Now, I don't say this in a jingoistic or chauvinistic sense ("America is the greatest nation on the planet" and all that), because I love Canada and the Netherlands and the Czech Republic and many other places I have lived and visited. In a way I find it unfortunate that over the last 200+ years so many dynamic people have come to to America rather than staying in their own countries. It's been great for America and I can't blame them individually, but it may not be good for other countries. (Though one wonders how much progress people like that would have made in their home countries -- perhaps their dynamism would have been wasted and it has been better for the world that they came to America.)

It's tempting to think that "we're all Anglosphereans, therefore we're all alike". And we are alike in many, many important ways, which Jim Bennett has documented at length in his book (high radius of trust, openness, jury trials, decentralization, and all the rest). But at least from the perspective of economic dynamism (resulting in long-term growth of PPP-adjusted GDP per capita), we need to attend to this huge difference between America and the rest of the world -- even the rest of the Anglosphere.

An aspect of Lewis's book that disturbs me a bit is that he is essentially calling for cultural imperialism -- the spreading of the American socio-economic model (not, pointedly, the Anglosphere socio-economic model) across the planet as the best way yet discovered to bring about high productivity and therefore great wealth. So there is a new kind of Anglosphere challenge here: a challenge from America to the rest of the Anglosphere. Lewis quotes anthropologist Marvin Harris to the effect that productivity is what matters most in the long run of human societies (see his book Our Kind, which I have not read yet), because throughout human history it is the high-productivity societies that have swamped the low-productivity societies. And if that is so, then even folks in the Anglosphere have a lot of hard thinking and hard work to do if they want to be an important part of the future. Do they want to adopt some of the more American features of Anglospheric societies, such as more open competition, a larger market sector, and more flexible labor markets? Will they have much of a choice? Can they do so without being perceived as selling out to the damn Americans?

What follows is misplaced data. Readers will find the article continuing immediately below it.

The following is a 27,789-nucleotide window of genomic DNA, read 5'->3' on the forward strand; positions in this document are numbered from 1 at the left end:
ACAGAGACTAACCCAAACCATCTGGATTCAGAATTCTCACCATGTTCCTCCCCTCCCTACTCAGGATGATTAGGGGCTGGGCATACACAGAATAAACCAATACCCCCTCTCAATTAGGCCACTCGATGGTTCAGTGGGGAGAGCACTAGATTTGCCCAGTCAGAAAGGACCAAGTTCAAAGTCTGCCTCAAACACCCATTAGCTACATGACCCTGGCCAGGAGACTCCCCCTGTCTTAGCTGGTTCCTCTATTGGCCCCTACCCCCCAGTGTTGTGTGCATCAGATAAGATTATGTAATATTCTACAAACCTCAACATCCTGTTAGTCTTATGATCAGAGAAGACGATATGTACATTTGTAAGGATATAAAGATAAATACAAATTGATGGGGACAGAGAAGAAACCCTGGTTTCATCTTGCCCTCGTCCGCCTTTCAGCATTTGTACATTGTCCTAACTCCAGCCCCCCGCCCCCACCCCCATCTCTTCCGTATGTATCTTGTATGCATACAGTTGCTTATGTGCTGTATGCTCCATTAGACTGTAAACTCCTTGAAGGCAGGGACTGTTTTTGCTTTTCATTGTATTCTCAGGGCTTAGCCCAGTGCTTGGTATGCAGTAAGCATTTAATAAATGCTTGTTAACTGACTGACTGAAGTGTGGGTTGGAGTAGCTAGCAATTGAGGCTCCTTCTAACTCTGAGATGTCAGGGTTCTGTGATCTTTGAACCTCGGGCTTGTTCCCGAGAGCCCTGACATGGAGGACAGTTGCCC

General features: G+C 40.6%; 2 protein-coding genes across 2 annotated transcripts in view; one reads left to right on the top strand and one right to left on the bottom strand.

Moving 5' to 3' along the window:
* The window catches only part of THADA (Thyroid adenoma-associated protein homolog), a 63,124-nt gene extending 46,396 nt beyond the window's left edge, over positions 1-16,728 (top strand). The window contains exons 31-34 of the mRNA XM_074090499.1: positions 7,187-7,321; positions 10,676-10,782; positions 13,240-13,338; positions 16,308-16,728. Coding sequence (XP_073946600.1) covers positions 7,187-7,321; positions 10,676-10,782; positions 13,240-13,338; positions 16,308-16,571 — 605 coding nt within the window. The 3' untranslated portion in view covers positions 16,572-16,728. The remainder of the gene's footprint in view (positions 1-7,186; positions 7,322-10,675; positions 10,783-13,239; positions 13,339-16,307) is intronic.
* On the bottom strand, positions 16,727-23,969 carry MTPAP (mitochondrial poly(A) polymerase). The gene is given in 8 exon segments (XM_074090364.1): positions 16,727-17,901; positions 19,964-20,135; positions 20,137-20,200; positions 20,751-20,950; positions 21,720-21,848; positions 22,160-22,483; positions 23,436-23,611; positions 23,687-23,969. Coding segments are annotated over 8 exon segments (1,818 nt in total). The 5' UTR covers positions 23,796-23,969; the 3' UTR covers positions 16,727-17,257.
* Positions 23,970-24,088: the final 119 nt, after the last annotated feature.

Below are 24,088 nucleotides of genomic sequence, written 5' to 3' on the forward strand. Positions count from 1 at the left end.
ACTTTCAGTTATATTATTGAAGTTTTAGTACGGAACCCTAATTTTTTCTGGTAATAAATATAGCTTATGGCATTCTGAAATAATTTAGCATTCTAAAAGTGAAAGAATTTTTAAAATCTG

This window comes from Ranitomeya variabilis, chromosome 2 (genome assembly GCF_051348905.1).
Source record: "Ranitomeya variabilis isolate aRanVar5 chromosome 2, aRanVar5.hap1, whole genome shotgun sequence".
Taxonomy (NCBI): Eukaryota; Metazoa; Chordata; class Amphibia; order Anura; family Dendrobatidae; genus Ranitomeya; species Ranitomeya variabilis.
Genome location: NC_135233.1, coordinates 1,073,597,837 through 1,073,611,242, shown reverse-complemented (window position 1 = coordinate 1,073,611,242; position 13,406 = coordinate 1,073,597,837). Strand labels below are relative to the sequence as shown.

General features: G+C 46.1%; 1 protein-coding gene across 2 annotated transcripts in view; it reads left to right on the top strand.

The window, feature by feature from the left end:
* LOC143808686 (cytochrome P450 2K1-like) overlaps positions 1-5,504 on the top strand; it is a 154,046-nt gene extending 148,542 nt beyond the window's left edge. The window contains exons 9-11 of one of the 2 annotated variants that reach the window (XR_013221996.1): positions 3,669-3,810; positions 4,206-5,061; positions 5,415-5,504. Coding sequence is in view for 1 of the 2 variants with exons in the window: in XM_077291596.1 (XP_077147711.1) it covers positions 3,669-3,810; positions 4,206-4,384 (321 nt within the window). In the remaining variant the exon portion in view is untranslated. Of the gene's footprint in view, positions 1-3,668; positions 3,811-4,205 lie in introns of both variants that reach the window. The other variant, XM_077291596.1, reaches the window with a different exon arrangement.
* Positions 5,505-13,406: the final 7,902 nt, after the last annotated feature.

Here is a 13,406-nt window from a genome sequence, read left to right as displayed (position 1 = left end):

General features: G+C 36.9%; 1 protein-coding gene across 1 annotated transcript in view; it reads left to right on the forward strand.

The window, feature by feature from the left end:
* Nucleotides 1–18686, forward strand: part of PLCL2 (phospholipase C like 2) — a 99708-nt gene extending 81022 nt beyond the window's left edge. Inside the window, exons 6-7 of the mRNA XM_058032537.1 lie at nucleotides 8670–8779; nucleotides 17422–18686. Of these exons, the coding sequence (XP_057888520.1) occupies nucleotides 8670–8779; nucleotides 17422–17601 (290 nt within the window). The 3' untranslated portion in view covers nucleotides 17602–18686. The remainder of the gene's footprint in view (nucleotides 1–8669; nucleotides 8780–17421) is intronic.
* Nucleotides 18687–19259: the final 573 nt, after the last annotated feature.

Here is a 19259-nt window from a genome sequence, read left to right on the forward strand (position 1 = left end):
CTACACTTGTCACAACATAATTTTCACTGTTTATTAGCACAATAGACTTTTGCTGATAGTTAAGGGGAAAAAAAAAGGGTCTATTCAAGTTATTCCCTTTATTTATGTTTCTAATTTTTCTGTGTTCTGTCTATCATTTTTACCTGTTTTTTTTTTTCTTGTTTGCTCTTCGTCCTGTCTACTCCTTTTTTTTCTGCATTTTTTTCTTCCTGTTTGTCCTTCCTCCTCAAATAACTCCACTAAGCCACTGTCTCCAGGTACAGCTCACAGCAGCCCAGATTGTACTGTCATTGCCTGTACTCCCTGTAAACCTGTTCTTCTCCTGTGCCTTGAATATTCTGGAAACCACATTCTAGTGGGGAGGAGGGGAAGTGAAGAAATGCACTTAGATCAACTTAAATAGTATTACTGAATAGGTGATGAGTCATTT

There is a great deal to absorb here.

(Cross-posted at one small voice.)

Posted by Peter Saint-Andre at February 27, 2006 09:41 PM

I have to read this. Between you and James, it keeps getting pushed up the stack. I have a copy. Soon.

If the "American model" is going to be adopted, in whole or in part, our Anglophone cousins are best positioned to do it.

Posted by: Lex at February 28, 2006 09:43 AM

From the 1930s until very recently, America's exceptional economic productivity has existed hand-in-hand with a system of government largely established by Franklin Delano Roosevelt.

If Anglosphere-ians base knowledge on experience (Hume, Locke, Bacon) rather than theory (Descartes, Spinoza, devotees of Lenin) this fact cannot be dismissed with a wave of the hand.

Posted by: Bill White at March 2, 2006 11:24 AM